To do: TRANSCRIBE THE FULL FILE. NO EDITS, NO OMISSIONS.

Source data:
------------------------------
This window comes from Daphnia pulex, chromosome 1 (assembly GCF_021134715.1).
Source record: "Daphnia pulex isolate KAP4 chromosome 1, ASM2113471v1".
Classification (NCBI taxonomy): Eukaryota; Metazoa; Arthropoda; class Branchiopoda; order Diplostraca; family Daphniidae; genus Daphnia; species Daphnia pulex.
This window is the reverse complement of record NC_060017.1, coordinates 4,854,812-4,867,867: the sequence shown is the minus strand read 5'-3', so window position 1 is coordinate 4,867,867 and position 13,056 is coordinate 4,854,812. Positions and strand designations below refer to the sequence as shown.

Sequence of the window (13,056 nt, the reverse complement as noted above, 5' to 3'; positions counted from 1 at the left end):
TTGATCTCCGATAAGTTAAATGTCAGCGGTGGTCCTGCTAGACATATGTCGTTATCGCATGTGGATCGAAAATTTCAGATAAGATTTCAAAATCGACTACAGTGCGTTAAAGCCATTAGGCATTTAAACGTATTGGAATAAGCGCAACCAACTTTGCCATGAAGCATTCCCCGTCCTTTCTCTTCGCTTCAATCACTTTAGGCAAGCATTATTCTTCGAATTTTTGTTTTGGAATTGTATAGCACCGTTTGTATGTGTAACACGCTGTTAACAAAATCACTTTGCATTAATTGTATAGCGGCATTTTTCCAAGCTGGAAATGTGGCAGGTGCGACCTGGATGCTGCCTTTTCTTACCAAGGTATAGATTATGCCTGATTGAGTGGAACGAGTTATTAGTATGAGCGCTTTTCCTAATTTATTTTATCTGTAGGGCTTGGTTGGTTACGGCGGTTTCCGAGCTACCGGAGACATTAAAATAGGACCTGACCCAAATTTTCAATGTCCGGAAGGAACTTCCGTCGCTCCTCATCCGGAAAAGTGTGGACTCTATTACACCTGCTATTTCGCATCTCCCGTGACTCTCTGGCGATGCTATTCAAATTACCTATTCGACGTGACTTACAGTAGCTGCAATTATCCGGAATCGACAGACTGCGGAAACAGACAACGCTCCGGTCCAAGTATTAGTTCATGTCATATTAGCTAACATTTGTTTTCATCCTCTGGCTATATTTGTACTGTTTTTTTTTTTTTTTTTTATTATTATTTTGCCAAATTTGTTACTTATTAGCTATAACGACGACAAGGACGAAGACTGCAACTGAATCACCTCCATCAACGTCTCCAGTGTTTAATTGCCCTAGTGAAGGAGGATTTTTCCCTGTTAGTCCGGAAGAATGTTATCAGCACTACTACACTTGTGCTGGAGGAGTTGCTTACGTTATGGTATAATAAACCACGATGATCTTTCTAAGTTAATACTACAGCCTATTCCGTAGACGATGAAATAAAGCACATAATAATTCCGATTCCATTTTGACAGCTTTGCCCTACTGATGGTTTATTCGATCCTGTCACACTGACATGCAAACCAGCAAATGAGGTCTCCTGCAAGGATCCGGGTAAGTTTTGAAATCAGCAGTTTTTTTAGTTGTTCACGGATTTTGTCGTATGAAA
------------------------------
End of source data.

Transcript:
This window comes from Daphnia pulex, chromosome 1 (assembly GCF_021134715.1).
Source record: "Daphnia pulex isolate KAP4 chromosome 1, ASM2113471v1".
Classification (NCBI taxonomy): Eukaryota; Metazoa; Arthropoda; class Branchiopoda; order Diplostraca; family Daphniidae; genus Daphnia; species Daphnia pulex.
This window is the reverse complement of record NC_060017.1, coordinates 4,854,812-4,867,867: the sequence shown is the minus strand read 5'-3', so window position 1 is coordinate 4,867,867 and position 13,056 is coordinate 4,854,812. Positions and strand designations below refer to the sequence as shown.

Sequence of the window (13,056 nt, the reverse complement as noted above, 5' to 3'; positions counted from 1 at the left end):
TTGATCTCCGATAAGTTAAATGTCAGCGGTGGTCCTGCTAGACATATGTCGTTATCGCATGTGGATCGAAAATTTCAGATAAGATTTCAAAATCGACTACAGTGCGTTAAAGCCATTAGGCATTTAAACGTATTGGAATAAGCGCAACCAACTTTGCCATGAAGCATTCCCCGTCCTTTCTCTTCGCTTCAATCACTTTAGGCAAGCATTATTCTTCGAATTTTTGTTTTGGAATTGTATAGCACCGTTTGTATGTGTAACACGCTGTTAACAAAATCACTTTGCATTAATTGTATAGCGGCATTTTTCCAAGCTGGAAATGTGGCAGGTGCGACCTGGATGCTGCCTTTTCTTACCAAGGTATAGATTATGCCTGATTGAGTGGAACGAGTTATTAGTATGAGCGCTTTTCCTAATTTATTTTATCTGTAGGGCTTGGTTGGTTACGGCGGTTTCCGAGCTACCGGAGACATTAAAATAGGACCTGACCCAAATTTTCAATGTCCGGAAGGAACTTCCGTCGCTCCTCATCCGGAAAAGTGTGGACTCTATTACACCTGCTATTTCGCATCTCCCGTGACTCTCTGGCGATGCTATTCAAATTACCTATTCGACGTGACTTACAGTAGCTGCAATTATCCGGAATCGACAGACTGCGGAAACAGACAACGCTCCGGTCCAAGTATTAGTTCATGTCATATTAGCTAACATTTGTTTTCATCCTCTGGCTATATTTGTACTGTTTTTTTTTTTTTTTTTTATTATTATTTTGCCAAATTTGTTACTTATTAGCTATAACGACGACAAGGACGAAGACTGCAACTGAATCACCTCCATCAACGTCTCCAGTGTTTAATTGCCCTAGTGAAGGAGGATTTTTCCCTGTTAGTCCGGAAGAATGTTATCAGCACTACTACACTTGTGCTGGAGGAGTTGCTTACGTTATGGTATAATAAACCACGATGATCTTTCTAAGTTAATACTACAGCCTATTCCGTAGACGATGAAATAAAGCACATAATAATTCCGATTCCATTTTGACAGCTTTGCCCTACTGATGGTTTATTCGATCCTGTCACACTGACATGCAAACCAGCAAATGAGGTCTCCTGCAAGGATCCGGGTAAGTTTTGAAATCAGCAGTTTTTTTAGTTGTTCACGGATTTTGTCGTATGAAA